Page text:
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Cathay Pacific Airways Ltd. is under investigation by Chinese regulators after emergency oxygen bottles on three flights were found depleted or completely empty, compounding pressure on the Hong Kong airline from mainland authorities.

Cabin crew from the flights have been grounded so they can help with the probe, Cathay told staff in a memo on Monday. As well as the Civil Aviation Administration of China, Hong Kong authorities and local police are also investigating, the note said.

Pre-flight inspections discovered 13 oxygen canisters -- designed to be used by crew in an emergency depressurization of the cabin -- that were partially or fully discharged, Cathay said last week. The inquiry is another headache for the airline’s new chief executive officer, Augustus Tang, weeks after Chinese regulators threatened to bar Cathay from the mainland because some staff supported the Hong Kong protests.

A Hellish Week for Cathay Buffeted Between China and Hong Kong

Cathay’s note to employees didn’t apportion blame for the depleted bottles, but said the probe is also drawing in ground staff, caterers, cleaners and engineers. It’s almost unheard of for a single airline to find so many canisters empty in such a short space of time.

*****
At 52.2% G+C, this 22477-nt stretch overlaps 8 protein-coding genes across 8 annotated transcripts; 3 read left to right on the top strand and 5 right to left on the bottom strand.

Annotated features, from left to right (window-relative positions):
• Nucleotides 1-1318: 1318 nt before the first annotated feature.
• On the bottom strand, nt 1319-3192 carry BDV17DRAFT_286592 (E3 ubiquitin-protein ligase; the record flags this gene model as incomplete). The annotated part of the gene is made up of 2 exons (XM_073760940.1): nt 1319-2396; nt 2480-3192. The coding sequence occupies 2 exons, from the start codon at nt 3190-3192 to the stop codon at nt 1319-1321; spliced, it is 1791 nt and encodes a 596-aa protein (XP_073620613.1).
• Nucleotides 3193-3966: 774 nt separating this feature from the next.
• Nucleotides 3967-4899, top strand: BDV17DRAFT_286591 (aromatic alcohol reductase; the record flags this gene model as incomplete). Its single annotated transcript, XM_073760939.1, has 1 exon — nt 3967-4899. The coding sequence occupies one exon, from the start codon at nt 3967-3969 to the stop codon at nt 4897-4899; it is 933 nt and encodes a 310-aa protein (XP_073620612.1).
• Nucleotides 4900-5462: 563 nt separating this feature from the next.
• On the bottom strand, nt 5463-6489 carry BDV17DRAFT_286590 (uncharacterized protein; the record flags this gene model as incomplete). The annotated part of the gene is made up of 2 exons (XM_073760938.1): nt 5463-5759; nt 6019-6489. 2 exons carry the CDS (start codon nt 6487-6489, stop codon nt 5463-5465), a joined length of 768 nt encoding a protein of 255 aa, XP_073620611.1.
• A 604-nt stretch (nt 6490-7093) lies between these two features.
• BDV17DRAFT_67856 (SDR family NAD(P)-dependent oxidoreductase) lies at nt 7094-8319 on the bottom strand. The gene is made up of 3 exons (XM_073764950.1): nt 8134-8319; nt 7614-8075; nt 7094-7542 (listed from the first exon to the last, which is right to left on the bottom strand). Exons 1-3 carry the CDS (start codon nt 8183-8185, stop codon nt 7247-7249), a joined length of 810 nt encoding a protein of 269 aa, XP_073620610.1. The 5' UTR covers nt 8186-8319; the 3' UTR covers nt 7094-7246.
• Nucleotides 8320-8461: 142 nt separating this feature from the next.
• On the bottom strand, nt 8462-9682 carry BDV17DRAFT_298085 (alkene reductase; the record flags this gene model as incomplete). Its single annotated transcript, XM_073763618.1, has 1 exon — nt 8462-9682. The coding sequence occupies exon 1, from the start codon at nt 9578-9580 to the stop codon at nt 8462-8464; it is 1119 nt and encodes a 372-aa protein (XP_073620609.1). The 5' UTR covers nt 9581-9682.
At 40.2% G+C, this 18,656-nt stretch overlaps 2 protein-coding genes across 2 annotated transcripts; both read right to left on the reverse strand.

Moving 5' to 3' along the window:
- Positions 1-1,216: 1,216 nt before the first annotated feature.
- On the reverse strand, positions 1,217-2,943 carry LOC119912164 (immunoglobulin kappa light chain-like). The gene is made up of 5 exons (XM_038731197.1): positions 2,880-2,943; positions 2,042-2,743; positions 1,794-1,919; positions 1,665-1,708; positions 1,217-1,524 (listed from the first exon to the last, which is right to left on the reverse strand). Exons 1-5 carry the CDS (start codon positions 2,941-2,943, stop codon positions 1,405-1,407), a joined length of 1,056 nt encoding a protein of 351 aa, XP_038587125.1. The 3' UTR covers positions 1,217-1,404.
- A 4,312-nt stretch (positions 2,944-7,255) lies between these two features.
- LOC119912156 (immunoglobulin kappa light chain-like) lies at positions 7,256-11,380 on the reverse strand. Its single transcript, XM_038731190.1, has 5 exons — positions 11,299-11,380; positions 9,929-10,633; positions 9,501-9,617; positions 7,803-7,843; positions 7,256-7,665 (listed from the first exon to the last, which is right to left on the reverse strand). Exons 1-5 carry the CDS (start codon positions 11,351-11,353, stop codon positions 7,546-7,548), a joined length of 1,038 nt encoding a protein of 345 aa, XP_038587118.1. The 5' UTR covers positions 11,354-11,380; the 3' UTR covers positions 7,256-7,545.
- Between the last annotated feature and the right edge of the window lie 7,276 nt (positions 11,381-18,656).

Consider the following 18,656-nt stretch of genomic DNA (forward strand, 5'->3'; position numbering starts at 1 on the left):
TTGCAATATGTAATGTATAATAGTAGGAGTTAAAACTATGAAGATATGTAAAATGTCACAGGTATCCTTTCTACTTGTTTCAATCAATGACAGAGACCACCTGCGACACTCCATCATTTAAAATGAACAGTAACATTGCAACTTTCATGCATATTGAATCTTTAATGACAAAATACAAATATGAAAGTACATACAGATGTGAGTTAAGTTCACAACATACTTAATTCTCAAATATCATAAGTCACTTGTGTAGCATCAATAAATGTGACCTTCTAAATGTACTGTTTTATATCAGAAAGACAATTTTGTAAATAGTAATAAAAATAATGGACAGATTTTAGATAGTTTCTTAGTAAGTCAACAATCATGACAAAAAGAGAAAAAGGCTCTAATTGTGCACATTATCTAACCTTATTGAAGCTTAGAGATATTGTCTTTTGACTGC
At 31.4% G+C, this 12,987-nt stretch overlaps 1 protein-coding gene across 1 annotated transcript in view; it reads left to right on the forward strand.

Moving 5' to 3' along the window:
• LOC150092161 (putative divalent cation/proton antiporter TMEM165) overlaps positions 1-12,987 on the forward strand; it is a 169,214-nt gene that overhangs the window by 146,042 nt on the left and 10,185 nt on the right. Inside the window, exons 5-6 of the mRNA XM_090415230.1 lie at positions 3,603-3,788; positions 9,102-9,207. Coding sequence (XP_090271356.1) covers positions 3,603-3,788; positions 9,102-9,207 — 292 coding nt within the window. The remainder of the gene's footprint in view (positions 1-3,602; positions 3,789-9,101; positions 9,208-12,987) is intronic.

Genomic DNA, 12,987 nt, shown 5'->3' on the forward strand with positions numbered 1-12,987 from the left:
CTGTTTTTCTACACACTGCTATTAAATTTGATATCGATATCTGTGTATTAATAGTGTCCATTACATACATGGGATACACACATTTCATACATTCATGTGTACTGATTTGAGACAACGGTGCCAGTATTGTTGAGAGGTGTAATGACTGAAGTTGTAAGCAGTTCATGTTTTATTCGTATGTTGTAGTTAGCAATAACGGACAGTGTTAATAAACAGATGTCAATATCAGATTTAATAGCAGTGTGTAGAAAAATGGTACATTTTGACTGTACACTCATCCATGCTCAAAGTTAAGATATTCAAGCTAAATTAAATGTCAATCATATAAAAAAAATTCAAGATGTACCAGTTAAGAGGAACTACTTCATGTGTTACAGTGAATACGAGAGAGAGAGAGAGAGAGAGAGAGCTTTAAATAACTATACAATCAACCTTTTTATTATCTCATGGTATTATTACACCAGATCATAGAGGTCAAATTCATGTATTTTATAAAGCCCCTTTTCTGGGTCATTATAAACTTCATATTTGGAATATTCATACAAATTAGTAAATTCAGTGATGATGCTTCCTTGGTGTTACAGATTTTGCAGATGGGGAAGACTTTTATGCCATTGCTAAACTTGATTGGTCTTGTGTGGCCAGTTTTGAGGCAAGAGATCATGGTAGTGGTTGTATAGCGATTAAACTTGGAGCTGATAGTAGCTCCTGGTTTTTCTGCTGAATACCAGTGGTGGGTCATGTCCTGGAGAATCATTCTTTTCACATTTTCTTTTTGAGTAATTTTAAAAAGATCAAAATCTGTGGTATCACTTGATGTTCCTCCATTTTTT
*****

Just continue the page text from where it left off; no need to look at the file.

“This is quite unusual,” said Shukor Yusof, founder of aviation consulting firm Endau Analytics. “It’s hurting Cathay’s brand.”

Security Checks

It’s the latest blow to Cathay as it struggles through months of anti-Beijing demonstrations that have at times shut down Hong Kong’s airport, Asia’s busiest hub for international traffic.
The increasingly violent nature of the protests has also weighed on demand for travel to the city.

Cathay immediately introduced stricter security checks, according to the memo.

“Cabin crew are required to carry out checks in the cabin, lavatories and crew rest compartment at least every 60 minutes between services, ensuring no suspicious activity,” it said. “Crew should be extra vigilant to emergency equipment stowage areas.”

The bottles found empty were immediately recharged and safety wasn’t compromised, according to Cathay.